The Mandalorian has once again taken control over pop culture discourse, but it's been a while since we've heard from the star of the show himself. Pedro Pascal has spent significantly more time donning the beskar armor in the second season of the series, something that has certainly helped in settling the unease he felt when not being able to do the physical performance for the role in Season 1.
One of Din Djarin's defining characteristics is how sparing he is in terms of what he shows the audience. With the exception of one scene in the first season's finale, Mando has been helmeted thus far for the entirety of the series, something that generally makes it difficult for viewers to connect with a character.
A great deal of emphasis has been placed on ensuring that all the movements and lines the hero does deliver are done so with intent, and Pascal has opened up on how this experience continued with Season 2...
“The biggest challenge in playing Mando in season 2 is still the obvious, in that, how to in subtle ways, be it through vocal intonation or physical stillness/posture, large movements, small movements, to dramatically convey a scene and keep the character compelling because he is economical anyway, much less being armored from the tips of his toes to the top of his head. It is a physical challenge that is met creatively in terms of how technically you can achieve that. It will always be particularly unique in that regard.”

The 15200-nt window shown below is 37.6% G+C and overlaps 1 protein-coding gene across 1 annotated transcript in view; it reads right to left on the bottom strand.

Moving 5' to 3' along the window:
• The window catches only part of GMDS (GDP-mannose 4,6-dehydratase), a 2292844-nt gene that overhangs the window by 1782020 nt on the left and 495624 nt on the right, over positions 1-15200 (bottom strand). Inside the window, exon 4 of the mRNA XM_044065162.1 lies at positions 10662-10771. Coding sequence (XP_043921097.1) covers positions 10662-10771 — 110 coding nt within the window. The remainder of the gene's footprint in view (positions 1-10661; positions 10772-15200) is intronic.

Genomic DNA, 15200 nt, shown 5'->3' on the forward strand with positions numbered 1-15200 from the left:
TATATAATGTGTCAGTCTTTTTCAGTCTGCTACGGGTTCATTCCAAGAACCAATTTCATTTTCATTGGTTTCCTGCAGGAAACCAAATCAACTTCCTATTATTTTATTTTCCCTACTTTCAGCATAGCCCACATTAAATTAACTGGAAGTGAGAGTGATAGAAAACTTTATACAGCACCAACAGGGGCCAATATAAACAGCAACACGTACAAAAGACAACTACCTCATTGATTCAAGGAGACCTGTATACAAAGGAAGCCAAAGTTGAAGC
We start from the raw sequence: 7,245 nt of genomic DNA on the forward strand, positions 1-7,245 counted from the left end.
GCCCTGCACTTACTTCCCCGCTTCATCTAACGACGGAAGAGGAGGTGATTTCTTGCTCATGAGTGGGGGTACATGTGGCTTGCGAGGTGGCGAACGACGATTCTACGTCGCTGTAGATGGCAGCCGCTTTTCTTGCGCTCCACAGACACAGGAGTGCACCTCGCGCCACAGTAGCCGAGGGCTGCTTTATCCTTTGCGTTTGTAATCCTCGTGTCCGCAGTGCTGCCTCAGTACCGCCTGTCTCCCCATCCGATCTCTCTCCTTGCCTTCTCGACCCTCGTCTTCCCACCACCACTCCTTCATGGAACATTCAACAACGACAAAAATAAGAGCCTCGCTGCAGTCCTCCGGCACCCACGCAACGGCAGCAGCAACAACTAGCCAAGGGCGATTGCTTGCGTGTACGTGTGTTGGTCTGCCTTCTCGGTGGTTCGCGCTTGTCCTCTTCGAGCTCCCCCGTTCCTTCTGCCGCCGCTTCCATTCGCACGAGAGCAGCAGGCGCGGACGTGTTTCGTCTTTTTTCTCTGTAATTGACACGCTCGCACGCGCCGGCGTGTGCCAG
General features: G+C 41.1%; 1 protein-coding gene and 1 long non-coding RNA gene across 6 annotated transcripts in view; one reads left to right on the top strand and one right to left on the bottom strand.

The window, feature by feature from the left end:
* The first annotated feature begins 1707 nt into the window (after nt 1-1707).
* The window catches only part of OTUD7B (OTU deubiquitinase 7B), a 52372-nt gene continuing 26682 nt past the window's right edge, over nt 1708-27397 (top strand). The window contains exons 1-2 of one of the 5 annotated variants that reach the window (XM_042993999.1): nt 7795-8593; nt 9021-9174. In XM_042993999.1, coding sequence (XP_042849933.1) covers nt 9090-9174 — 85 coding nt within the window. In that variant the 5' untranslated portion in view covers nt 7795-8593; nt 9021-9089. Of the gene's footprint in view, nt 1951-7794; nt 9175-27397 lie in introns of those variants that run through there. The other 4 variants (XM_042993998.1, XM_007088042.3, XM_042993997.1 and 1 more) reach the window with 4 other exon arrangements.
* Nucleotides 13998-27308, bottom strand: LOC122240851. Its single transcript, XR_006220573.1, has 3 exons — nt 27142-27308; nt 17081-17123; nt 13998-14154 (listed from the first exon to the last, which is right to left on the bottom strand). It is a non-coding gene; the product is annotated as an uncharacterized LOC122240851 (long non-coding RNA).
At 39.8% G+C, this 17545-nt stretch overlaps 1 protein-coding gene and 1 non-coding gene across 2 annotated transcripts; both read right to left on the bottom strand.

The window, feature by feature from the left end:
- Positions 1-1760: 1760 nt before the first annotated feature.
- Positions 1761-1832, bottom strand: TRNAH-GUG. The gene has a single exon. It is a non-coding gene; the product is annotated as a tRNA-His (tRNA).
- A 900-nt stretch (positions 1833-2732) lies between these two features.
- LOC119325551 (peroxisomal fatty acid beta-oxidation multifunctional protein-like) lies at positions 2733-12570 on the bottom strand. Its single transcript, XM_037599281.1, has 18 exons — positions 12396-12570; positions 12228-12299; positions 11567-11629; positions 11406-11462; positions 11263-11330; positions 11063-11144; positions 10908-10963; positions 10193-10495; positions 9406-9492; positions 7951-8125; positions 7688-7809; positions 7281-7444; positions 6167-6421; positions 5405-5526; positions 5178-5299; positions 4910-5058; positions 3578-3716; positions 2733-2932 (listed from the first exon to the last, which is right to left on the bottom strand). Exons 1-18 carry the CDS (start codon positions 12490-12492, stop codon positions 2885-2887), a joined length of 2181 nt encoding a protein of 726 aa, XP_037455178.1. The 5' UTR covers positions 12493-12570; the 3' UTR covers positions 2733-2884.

The star noted that without his theater training, playing Mando may not have been possible:
“I’m not even sure if I would be able to do it if it weren’t for the amount of direct experience that I’ve had with being on stage to understand how to posture yourself, how to physically frame yourself into something and to tell a story with a gesture, with a stance, or with very, very specific vocal intonation.”
Grogu may be the star of the set, but even he couldn't hold Pascal's attention over Peli Motto herself:
“I followed Amy Sedaris around like a puppy. [I was] like, ‘Hey again. I’m not leaving your side until you wrap,’ and she’s like, ‘Cool,’” Pascal says. “I love the Child — it really is adorable — and it is so fascinating to see it work, but somebody who makes you spit-laugh right into your helmet will always be my favorite thing.”
WHAT THIS MEANS
While Pascal has discussed the process many times, the work it takes to nail Mando's subtleties often seems to go unappreciated. The epic action sequences will always be more memorable, but the limited motion and variation in vocal inflection are the biggest contributors to creating Din Djarin's stoicism. The showdown with Lang in "Chapter 13" is an excellent example of this, a sequence with very limited movement from the titular hero that still manages to communicate his thoughts and intentions.
The actor crediting his stage work for allowing him to pull off the role is very interesting. Adam Driver has also done his fair share of theater and put what he learned towards bringing Kylo Ren's physicality to life, and Ian McDiarmid is a classical trained Shakespearian actor who's applied the grandeur that those roles provided to performing the Emperor.
Evidently, Star Wars has the theater world to thank for some of its most well-acted roles, and actors with stage work backgrounds will undoubtedly continue to elevate the franchise for years to come.
As much as acting is serious business, there always needs to be at least one goofball on set to keep things light - and in the case of The Mandalorian , this role is played by Amy Sedaris. The comedian's first appearance in the series was met with mixed reception, but Peli Motto's return in Season 2 seemed to bother far fewer people. Sedaris adds humor to both the scenes she's in and the full duration of her time on set, and Pedro Pascal likely wouldn't have any gripes with making Motto a mainstay for the show.